GUELPH — Teachers from local secondary and elementary schools came together in a rally in front of the local provincial parliamentarian’s office to make it clear that cuts to education by Ontario’s Progressive Conservative government is detrimental to educators, students and families.
Some 30 to 40 educators from the local sections of the Catholic Teachers’ Association, Ontario Secondary School Teachers’ Federation and the Elementary Teachers’ Federation flew union flags and marched along the sidewalk at Woolwich St. and Eramosa Rd. in cool temperatures.
Though it was in front of Member of Provincial Parliament Mike Schreiner’s constituency office, representatives from each of the present unions told The Guelph Post that they were specifically protesting the moves by Ontario to slash funding and enlarge class sizes for all school boards.
Organizer Mark Bernardine, Catholic Teachers Association president, said that he had about 22 teachers in the Wellington Catholic District School Board “declared redundant” due largely to changes in class sizes, explaining that the positions are not being filled after faculty retire.
Bernardine said that a lot of the pink slips were being given to technology teachers, which he indicated was counterintuitive to the idea of Ontario being “open for business” in terms of the future economy.
In a plan called “Education that Works for You” that was unveiled on Mar. 15, the Ontario government outlined three goals to modernizing classrooms, learning and health and physical education. Included in the plan is mandatory online classes and increasing class sizes that could result in over 3,000 educators losing jobs.
Despite the rally taking place in front of Schreiner’s office, Ivy Woods, chief political officer of the local Ontario Secondary School Teachers’ Federation, told The Guelph Post that the Green Party leader was fully supportive of their cause, saying that he stands up for well-funded education in the provincial legislature.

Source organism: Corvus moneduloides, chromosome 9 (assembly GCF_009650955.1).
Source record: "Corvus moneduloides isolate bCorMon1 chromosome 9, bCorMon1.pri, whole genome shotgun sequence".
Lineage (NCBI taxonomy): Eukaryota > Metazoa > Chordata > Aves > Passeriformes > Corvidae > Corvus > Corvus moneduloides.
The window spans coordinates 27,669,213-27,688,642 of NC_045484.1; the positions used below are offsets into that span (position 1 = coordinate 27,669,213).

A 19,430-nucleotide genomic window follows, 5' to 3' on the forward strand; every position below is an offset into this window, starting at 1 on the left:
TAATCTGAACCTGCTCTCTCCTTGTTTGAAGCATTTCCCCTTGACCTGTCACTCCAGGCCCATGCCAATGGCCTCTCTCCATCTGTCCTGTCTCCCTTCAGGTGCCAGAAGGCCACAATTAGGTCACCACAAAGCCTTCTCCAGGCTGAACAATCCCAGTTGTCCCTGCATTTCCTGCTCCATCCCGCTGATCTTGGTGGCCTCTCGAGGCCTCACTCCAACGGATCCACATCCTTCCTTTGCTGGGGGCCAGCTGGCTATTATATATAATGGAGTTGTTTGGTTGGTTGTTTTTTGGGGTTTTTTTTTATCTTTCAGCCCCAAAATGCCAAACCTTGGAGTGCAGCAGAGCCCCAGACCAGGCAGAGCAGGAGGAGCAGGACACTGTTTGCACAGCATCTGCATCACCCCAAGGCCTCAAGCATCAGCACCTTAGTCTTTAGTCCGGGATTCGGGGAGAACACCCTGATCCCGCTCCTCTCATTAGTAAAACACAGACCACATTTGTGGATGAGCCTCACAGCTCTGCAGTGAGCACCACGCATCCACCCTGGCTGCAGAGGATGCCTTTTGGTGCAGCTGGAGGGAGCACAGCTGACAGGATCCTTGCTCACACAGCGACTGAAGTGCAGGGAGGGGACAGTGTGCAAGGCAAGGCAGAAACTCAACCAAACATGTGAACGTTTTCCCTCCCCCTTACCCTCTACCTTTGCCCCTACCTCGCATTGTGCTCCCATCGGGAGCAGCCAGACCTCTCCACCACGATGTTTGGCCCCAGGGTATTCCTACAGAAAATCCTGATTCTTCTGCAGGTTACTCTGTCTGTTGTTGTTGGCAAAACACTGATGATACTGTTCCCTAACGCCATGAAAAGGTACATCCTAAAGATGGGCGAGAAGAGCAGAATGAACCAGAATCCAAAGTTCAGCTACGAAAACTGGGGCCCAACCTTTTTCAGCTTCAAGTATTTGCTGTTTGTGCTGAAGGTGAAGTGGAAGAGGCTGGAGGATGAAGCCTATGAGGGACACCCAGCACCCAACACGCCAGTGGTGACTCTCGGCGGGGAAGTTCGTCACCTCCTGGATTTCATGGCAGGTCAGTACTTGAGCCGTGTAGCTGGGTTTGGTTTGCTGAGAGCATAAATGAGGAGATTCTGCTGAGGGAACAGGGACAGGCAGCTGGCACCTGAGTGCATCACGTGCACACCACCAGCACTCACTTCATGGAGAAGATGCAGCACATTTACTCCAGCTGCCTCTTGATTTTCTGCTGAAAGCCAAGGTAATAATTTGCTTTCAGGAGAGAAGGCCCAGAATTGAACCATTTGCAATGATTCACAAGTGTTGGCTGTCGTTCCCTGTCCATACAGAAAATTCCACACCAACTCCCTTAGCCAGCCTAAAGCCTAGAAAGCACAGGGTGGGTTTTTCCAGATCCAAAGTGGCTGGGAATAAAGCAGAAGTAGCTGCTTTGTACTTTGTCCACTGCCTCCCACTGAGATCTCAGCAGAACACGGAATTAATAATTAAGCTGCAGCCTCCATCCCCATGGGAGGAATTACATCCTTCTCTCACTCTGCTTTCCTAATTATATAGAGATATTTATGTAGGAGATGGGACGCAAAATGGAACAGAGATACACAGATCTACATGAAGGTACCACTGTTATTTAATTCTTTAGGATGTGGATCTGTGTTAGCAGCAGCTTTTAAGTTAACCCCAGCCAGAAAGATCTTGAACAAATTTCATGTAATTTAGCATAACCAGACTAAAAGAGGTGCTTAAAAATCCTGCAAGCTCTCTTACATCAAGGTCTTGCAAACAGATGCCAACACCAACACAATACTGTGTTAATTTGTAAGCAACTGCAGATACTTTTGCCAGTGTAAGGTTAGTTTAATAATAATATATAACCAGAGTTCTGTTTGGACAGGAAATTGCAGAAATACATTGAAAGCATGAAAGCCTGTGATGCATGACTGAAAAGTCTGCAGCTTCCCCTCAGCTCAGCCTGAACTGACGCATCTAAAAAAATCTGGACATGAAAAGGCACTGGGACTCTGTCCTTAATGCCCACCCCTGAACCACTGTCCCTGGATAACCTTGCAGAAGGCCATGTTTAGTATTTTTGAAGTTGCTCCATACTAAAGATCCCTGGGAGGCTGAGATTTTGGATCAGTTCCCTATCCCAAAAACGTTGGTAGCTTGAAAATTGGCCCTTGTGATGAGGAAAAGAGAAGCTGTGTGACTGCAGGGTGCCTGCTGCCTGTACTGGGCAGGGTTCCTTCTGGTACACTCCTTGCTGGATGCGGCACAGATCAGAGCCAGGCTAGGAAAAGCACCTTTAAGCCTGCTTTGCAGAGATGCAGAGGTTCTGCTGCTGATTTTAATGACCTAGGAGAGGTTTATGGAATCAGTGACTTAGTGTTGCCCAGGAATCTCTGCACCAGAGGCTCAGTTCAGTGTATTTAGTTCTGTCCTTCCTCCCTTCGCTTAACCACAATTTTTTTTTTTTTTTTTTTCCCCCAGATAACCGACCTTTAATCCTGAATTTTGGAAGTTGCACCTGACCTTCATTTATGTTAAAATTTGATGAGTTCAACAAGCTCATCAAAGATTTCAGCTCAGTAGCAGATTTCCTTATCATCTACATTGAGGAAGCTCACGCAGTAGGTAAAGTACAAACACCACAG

Schreiner was present for most of the rally, mixing with those that came and handing out Timbits before he gave a speech to attendees, thanking teachers for standing up against the cuts. The Green MPP was elected last year in June 2018 when the PC Party swept to power after over a decade of Liberal rule.
“I know all of you are here because you really put kids first,” the lawmaker said, raising his voice to be heard above the win and busy Woolwich St., saying that “it is flat-out wrong that average class sizes will be 28”, which he said is “unfair to our kids”.
Jennifer Hesch of the Elementary Teachers’ Federation of Ontario said she also appreciated the support of Mike Foley, an UGDSB trustee elected last fall and a former New Democrat candidate, and long-serving Upper Grand chair Linda Busuttil.
Ward 3 Councillor Phil Allt, a former teacher, also stood up to give a speech to the rally where he recalled similar rallies in 1997 under Progressive Conservative government of Mike Harris.
“Teachers, you matter,” he said to cheers from those gathered around him, saying that the “common sense is with the teachers and with the educators in Ontario”, encouraging them to “stand strong and teach kids that the greatest weapon that they have is a solid education delivered in the public education school system.”
The Ford government has come under fire by other political leaders in Guelph. Earlier this week, Mayor Cam Guthrie criticized Ford’s government for “downloading by stealth” services that are currently funded by the province.
Reporting by Eli Ridder.